A CONTINENT SWARMING WITH TEMPSHard times and rigid labor rules make bosses wary of hiring
When Patrick Lefresne began his working life, the odds were stacked against him. A ninth-grade dropout, he learned a smattering of carpentry and electrical skills in a government program, but he couldn't land a job in his depressed hometown, the working-class city of Laval, France. Undaunted, at age 19 the self-confessed ``natural optimist'' moved to Paris--and landed a job through the Ecco temp agency. While his pals back in Laval are still on the dole, Lefresne, 23, earns about $14,400 annually from an average 10 months of work a year in warehouse jobs that last ``from four hours to two years.'' Last year, he could afford a U.S. vacation.
Lefresne is one of a new breed of European worker created by hard times and the vagaries of a heavily regulated workplace. Laws giving permanent workers high levels of job protection make bosses wary of expanding their payrolls. But workers willing to take part-time shifts or labor on a short-term contract--that's a different story. In France, both types of employment have risen by 50% since the 1980s and now account for about one in five jobs. Across Europe, companies are taking on temp workers by the hundreds of thousands to help with such tasks as assembling auto parts and writing software. In the process, employers are creating a flexible labor market that can respond to the swings of the economic cycle.
SEEKING WORK. Obviously, it would be better if Europe could generate millions of permanent new jobs. But so-called precarious work is better than nothing, especially for young Europeans desperate to escape the dole. Yet temp work was unavailable to many on the Continent for a long time. In Germany, the ban on private agencies that place temporary workers was lifted only in 1994. Since then, such agencies as Manpower International Inc. have been doing a land-office business. Revenues at Manpower's German branch grew 35%, to $115 million last year, and the company expects to repeat that growth this year. ``It's proof that [the] German labor market has changed dramatically,'' says Manpower Managing Director Diethelm Bender.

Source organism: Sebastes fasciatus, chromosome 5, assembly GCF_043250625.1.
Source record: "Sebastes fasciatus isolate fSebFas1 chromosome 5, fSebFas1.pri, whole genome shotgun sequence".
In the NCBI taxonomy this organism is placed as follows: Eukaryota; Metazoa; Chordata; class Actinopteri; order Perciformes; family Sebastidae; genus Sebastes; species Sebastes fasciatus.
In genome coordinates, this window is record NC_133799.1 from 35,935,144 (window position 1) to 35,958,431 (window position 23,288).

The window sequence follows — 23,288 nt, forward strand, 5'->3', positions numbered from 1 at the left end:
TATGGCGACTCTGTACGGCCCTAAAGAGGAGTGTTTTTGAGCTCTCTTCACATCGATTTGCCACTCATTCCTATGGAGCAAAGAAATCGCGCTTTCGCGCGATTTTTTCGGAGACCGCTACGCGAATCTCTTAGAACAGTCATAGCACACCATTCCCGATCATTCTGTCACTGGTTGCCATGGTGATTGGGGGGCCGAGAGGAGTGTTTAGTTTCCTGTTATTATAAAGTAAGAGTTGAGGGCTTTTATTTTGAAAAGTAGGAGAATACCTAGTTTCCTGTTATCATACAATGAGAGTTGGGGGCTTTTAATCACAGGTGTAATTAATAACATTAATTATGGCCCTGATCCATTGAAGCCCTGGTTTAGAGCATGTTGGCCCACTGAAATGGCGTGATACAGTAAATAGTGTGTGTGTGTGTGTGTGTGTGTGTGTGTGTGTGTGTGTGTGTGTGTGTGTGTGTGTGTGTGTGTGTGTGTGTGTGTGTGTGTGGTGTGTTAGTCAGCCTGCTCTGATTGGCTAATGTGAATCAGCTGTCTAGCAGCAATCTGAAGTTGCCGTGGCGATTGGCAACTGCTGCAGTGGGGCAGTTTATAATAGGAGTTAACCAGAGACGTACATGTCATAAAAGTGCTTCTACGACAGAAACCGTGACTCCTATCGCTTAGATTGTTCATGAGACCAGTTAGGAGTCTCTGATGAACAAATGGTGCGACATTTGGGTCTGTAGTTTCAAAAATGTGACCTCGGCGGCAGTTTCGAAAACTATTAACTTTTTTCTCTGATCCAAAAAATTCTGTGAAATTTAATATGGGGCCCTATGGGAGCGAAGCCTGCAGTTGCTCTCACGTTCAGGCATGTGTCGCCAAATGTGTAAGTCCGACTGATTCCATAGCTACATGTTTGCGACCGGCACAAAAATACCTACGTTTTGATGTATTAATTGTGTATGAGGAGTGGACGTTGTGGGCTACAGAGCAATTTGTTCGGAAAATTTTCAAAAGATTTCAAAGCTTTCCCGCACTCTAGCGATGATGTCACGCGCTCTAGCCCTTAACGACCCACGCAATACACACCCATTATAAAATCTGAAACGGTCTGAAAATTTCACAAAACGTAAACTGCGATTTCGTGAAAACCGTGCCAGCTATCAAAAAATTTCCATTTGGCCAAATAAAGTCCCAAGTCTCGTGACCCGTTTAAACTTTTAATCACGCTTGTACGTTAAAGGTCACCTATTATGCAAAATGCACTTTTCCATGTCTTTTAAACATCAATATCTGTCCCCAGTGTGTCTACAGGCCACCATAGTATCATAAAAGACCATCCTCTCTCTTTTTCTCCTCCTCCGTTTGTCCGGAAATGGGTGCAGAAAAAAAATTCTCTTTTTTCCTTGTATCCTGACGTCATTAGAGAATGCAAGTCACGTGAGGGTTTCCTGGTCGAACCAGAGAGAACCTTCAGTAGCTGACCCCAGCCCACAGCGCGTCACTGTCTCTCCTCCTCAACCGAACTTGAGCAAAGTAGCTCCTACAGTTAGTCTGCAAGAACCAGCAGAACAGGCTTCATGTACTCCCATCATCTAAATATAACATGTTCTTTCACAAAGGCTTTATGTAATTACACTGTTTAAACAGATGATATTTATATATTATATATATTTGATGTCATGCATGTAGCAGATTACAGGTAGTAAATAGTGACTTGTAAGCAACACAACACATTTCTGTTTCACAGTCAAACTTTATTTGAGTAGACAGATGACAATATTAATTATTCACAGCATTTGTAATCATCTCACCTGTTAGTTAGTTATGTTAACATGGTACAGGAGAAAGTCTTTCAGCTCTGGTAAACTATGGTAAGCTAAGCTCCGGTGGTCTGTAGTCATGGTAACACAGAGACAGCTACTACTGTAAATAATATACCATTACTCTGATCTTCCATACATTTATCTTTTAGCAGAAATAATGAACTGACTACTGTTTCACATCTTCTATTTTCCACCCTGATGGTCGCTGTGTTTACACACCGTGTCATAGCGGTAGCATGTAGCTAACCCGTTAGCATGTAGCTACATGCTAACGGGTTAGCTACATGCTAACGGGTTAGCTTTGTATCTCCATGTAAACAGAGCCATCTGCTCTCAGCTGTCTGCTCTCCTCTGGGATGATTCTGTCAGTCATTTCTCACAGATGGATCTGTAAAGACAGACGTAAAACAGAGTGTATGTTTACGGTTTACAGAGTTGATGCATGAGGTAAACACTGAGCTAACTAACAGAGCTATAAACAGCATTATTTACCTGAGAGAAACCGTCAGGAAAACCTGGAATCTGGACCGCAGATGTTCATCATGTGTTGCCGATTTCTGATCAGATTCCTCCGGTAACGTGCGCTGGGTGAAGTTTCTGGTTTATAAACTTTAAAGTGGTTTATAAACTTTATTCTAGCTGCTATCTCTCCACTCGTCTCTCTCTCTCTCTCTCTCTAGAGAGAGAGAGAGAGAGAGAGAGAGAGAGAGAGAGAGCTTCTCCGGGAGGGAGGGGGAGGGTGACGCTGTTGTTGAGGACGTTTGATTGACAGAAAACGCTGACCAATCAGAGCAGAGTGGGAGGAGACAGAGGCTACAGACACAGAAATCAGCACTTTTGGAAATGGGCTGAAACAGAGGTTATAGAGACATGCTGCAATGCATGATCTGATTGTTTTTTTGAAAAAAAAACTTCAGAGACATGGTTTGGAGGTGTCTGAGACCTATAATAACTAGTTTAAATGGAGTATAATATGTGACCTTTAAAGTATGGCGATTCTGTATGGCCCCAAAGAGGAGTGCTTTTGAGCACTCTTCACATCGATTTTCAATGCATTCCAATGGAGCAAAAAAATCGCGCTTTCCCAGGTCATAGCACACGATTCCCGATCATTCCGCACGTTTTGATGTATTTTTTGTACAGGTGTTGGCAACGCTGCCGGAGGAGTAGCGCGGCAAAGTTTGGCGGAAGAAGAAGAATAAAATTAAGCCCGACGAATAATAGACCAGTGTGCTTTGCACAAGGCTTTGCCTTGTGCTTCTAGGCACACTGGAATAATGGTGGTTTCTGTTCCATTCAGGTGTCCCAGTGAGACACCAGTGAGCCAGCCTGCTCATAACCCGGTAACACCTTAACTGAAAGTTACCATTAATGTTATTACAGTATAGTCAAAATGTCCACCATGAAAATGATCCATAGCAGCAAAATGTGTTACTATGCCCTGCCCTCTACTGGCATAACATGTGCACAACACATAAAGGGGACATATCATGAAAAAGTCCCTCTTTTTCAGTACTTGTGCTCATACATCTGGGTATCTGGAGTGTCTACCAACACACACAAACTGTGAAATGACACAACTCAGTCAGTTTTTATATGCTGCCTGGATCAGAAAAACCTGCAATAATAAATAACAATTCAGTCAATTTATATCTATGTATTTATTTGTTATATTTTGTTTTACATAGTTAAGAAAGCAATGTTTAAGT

Spain's experience is another sign that temps are here to stay. Last year, Spain created 372,000 jobs, 70% of them temporary. Companies in Spain, says Stephen G. Lyons, managing director at Ford Motor Co.'s Spanish unit, now ``hire temporary employees as a strategy to avoid layoffs.''
That's a strategy employers are pursuing throughout Europe. In many cases companies will avoid hiring full-time workers because, in the event of layoffs, employers are legally required to pay them huge sums as severance. In Spain, employees have a right to 30 days' severance for every year of employment. The price is steep in Germany, too, where it costs companies routinely around $55,000 to lay off one worker. Daimler Benz's aerospace subsidiary, for example, took a $340 million charge last year after it announced 5,100 layoffs.
Despite the attractions of temporary work as a palliative in a period of downsizing, many governments are still keeping a rein on it. The fear among politicians and unions is that employers will quietly build up armies of temps to assume the work once done by full-time employees, and so wipe away all worker security. Germany insists, for instance, that temps shouldn't work for more than nine months for any single employer. In Spain, the maximum contract is for three years, then it's out the door.
Yet the payoff for removing most limitations on temp work can be enormous, despite the political risk. Britain, where 30% of the workforce now has a precarious job, is attracting billions in new foreign investments, while Germany, with barely 10% holding temp jobs, faces disinvestment.
And for leaders such as German Chancellor Helmut Kohl, a bolder approach could have other advantages. He has promised to cut German unemployment in half and create two million jobs by 2000. Studies by management consultants suggest he could make good on his promise by actively promoting part-time work. Maybe he should hire a few executives from Manpower to help him do that. Part-time, of course.
By John Templeman in Bonn, with Mia Trinephi in Paris, Stewart Toy in Madrid, and bureau reports
Updated July 16, 1997 by bwwebmaster
Copyright 1996, by The McGraw-Hill Companies Inc. All rights reserved.